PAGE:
The inflation Reduction Act just signed into force by US president Joe Biden (pictured) may cause Europe to fail to meet its green targets, says the head of global green energy company Fortescue Future Industries.
Speaking to the Financial Times, Mark Hutchinson, the former head of GE Europe who is now running Fortescue, said that large-scale hydrogen projects on the continent could see the funds used to power them move to the US to take advantage of the tax credits offered under Biden’s new legislation.
According to the White House’s own website, “For the first time ever, the Inflation Reduction Act establishes Make it in America provisions for the use of American-made equipment for clean energy production. The law provides expanded clean energy tax credits for wind, solar, nuclear, clean hydrogen, clean fuels, and carbon capture, including bonus credits for businesses that pay workers a prevailing wage and use registered apprenticeship programmes.”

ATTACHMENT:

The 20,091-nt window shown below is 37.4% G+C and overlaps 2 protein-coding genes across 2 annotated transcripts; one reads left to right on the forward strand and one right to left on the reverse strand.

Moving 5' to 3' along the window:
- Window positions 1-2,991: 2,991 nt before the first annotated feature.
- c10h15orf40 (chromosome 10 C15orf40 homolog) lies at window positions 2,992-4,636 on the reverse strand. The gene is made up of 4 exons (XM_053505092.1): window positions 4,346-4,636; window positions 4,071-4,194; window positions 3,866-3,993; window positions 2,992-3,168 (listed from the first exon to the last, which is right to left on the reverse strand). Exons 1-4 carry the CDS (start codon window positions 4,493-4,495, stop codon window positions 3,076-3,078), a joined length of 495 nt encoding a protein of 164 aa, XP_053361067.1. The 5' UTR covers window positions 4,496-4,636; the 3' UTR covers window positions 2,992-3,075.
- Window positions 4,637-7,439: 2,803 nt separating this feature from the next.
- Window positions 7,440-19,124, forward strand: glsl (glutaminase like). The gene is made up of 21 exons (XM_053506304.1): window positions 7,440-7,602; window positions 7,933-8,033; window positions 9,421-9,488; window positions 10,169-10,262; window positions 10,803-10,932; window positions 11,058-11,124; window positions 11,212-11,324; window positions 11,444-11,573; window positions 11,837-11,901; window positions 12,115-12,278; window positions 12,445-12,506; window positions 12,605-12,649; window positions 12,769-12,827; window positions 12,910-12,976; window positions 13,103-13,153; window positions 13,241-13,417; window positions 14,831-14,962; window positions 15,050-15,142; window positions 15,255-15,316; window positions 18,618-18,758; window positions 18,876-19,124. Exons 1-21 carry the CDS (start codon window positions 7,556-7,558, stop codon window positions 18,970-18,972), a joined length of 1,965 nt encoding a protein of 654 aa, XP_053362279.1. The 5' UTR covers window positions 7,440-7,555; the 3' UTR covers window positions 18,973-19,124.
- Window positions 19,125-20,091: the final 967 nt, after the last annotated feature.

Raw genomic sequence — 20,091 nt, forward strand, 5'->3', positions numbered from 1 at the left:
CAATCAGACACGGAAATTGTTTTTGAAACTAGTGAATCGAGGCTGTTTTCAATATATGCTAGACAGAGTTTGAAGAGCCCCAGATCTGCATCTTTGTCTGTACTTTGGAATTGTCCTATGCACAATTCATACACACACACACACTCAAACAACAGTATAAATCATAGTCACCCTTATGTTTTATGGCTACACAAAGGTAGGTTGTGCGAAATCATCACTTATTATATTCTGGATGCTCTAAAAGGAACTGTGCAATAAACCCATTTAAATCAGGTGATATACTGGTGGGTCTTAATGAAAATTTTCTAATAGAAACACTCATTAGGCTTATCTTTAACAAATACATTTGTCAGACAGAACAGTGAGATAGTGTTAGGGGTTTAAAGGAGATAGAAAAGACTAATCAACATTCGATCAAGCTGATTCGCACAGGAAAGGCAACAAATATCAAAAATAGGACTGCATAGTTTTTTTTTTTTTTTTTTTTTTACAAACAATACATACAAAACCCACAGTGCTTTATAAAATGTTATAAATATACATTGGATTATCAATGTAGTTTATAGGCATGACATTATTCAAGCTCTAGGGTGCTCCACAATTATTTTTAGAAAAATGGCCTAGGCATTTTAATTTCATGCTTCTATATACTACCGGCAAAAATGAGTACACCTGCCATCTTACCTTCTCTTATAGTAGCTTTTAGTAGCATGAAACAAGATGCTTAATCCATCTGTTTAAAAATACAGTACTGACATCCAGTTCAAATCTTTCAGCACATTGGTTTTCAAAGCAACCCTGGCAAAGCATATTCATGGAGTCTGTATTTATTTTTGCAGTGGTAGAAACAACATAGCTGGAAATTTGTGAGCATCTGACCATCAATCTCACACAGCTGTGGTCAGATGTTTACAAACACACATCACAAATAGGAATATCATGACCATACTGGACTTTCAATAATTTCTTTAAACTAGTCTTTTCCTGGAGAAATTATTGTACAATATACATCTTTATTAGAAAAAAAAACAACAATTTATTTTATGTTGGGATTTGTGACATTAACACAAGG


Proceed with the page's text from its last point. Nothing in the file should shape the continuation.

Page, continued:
Further on, the briefing says the Act will look to, “build American clean energy supply chains, by incentivising [sic] domestic production in clean energy technologies like solar, wind, carbon capture, and clean hydrogen”.
It will also target tax incentives towards US-sourced products such as batteries, solar, and offshore wind components, as well as carbon capture systems.
This, says Hutchinson, is likely to draw money away from Europe and into the US. “The US has changed the game,” he told the FT. “They have created an industry out of nowhere.”
Hutchinson went on to say that Brussels needs to batten down the hatches, put its shoulder to the wheel, and come up with a response to the US legislation.
The continent is not entirely bereft of hydrogen projects, however. Earlier this month, the EIB and Hydrogen Europe announced they had an advisory services agreement to look for and examine projects that the bank could provide with financing.
So there’s that…